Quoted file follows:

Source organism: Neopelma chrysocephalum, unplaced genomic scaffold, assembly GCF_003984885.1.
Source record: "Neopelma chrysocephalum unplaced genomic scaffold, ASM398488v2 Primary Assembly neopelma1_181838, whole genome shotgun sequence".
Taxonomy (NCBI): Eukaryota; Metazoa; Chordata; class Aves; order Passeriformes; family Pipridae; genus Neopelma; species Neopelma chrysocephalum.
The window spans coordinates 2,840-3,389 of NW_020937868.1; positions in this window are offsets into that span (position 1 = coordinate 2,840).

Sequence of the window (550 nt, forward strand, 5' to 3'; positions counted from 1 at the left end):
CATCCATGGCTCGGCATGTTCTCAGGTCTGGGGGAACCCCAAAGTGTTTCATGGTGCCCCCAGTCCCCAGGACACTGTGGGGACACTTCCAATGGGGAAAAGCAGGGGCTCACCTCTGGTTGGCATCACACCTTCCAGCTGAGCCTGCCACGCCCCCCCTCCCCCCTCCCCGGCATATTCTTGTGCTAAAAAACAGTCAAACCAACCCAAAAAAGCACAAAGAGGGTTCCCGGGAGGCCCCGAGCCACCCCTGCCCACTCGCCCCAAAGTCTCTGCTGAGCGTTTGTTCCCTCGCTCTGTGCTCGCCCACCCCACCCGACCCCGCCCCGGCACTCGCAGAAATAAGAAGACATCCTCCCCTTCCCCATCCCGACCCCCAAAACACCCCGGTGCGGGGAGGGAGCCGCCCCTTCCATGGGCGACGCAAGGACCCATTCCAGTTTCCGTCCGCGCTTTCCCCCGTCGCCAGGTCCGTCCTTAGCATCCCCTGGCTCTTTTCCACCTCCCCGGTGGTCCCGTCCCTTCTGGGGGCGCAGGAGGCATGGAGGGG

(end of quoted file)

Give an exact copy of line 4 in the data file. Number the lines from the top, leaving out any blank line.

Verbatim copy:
The window spans coordinates 2,840-3,389 of NW_020937868.1; positions in this window are offsets into that span (position 1 = coordinate 2,840).